Hierarchical Sequence Compression
via Progressive Persistence

  1. The animation shows a hierarchical memory trace forming in response to a complex sequence (i.e., a sequence in which states can occur multiple times, e.g., natural language). Two different views of the formation process are shown side-by-side. The main point here is to illustrate the concept of progressive persistence in which codes at higher levels are mandated to have longer activation durations. This causes a code at level J to associate with a sequence of codes at level J-1, i.e., compression. This principle can be applied across as many hierarchical levels as desired, i.e., recursively nested sequence compression.
  2. The view on the left, the "processing diagram", represents codes in localist fashion: i.e., each code that becomes active is represented by a single unit (a green box). This view shows how many codes become active at each level, how long they last, and which codes synaptically associate both within level (chaining) and across level (chunking).
  3. The view on the right, the "network diagram", shows the sparse distributed codes corresponding to each green box on the left. Amongst other things, this view makes it clear that, at each level, the codes that become successively active in fact all transpire in the same representational area, e.g., macrocolumn. Thus, this view makes the simplification that only one macrocolumn is shown at each level.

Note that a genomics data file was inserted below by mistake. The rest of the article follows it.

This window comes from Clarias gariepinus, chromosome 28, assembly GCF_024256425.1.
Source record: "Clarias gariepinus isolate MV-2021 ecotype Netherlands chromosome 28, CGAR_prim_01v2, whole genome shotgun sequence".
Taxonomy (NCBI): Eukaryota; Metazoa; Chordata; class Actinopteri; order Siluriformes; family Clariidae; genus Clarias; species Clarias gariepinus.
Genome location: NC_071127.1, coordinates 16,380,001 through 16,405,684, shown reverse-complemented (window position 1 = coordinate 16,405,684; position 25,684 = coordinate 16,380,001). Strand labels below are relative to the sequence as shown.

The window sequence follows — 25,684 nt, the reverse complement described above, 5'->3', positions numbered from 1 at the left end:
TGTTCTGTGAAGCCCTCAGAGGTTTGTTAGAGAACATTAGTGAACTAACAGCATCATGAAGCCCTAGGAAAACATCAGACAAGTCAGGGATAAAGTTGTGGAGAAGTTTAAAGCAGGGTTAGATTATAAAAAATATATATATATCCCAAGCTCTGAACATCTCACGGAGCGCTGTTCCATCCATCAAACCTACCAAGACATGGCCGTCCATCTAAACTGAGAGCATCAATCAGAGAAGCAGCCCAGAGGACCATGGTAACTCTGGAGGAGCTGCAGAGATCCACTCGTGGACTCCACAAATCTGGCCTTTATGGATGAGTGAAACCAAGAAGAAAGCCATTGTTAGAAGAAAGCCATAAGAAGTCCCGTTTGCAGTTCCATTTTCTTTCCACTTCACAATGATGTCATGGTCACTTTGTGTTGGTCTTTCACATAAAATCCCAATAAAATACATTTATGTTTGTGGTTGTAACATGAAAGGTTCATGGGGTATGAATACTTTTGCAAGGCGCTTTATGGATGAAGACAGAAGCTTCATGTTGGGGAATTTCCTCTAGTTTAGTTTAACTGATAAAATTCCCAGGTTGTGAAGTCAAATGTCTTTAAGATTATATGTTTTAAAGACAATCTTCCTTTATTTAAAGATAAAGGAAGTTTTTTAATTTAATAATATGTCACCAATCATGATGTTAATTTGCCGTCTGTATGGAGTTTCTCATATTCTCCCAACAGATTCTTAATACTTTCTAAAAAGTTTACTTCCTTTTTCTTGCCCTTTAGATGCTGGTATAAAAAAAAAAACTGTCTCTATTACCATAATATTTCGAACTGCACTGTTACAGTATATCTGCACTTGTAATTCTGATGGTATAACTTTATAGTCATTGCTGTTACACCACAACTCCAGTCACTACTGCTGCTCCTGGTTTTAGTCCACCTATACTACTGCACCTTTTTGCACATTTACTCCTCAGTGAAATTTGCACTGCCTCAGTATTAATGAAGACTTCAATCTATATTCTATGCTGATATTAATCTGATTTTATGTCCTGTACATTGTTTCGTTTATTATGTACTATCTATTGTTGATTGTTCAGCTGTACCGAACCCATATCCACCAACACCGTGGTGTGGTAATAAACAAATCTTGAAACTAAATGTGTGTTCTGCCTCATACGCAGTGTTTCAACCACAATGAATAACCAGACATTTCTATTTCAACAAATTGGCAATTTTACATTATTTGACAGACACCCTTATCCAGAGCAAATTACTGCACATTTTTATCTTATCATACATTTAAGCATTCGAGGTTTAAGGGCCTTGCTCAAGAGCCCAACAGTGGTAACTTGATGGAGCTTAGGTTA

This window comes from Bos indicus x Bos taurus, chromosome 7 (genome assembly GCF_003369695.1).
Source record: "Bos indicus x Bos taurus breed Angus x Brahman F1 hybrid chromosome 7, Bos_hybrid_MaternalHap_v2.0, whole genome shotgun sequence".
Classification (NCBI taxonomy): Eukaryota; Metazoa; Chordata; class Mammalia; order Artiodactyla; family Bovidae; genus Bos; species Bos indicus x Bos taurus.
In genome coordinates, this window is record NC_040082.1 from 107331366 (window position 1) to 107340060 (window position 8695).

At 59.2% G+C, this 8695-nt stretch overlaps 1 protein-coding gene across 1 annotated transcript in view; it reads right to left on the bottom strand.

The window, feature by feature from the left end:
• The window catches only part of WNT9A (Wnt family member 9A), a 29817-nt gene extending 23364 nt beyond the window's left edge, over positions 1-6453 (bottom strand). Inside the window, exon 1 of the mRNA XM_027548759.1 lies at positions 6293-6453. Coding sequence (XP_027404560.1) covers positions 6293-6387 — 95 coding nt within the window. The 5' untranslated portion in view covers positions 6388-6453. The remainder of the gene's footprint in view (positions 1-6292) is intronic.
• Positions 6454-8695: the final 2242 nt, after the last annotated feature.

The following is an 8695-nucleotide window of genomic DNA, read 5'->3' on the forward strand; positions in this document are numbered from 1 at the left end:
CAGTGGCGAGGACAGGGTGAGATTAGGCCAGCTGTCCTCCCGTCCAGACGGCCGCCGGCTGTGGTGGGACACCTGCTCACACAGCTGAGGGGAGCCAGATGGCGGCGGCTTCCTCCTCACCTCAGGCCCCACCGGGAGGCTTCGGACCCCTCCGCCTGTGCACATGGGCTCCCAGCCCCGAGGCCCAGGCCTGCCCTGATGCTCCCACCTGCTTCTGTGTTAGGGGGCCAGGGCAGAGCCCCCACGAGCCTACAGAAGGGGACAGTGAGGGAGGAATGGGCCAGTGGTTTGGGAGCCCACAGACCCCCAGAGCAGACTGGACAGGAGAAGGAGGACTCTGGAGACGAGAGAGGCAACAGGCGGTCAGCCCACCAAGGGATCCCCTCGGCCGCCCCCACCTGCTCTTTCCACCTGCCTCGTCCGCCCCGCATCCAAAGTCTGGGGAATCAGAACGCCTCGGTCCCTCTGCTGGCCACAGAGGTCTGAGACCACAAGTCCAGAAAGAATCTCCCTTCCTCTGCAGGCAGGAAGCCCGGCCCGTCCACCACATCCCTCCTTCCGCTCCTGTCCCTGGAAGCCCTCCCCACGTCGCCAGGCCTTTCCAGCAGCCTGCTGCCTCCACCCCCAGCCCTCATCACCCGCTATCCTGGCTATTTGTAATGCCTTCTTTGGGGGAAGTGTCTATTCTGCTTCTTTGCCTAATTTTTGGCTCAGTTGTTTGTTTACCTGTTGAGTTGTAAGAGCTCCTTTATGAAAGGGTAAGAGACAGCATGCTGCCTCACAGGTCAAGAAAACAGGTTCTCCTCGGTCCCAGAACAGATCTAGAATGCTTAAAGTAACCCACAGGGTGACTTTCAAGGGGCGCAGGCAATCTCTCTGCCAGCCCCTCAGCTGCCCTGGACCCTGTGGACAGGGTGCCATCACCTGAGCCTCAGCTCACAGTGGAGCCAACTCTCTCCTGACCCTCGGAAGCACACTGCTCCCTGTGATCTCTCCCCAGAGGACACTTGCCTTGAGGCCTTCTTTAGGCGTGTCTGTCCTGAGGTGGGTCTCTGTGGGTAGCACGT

4. Note: This animation contains a lot of text bubbles. In order to read/understand these bubbles, the viewer must use the slider/buttons to manually step through it.

Processing Diagram

  • Each green box represents a single sparse distributed code active at a particular level. The nomenclature is that the Greek capital "Delta" represents a code, the leading superscript represents the hierarchical level (e.g., the model's first internal level, L2, corresponds to cortical V1, etc.)., the trailing superscript is the index of the training (or test) sequence in response to which this trace is forming (in this case, this is not really needed), and the subscript represents the level-specific ordinal code index from beginning of the sequence.
  • The animated arrows indicate the flow of signals via the bottom-up (U), top-down (D), and horizontal (H) synaptic matrices.

Network Diagram

  • Each set of co-active cells at a given layer is a single distributed code and corresponds to one box in the processing diagram at left.
  • Note that for levels, V2 and higher, the first code that becomes active in the level has two active units, not one. This is part of a novel mechanism, called overcoding-and-paring (OP) (Patent 8983884), for dealing with the problem of having to learn large numbers of sequences that start with same item or sub-sequence of items, e.g. "DOG", "DOOR", "DOORMAT", etc. OP is further explained in the animation's captions and a manuscript describing it is in revision.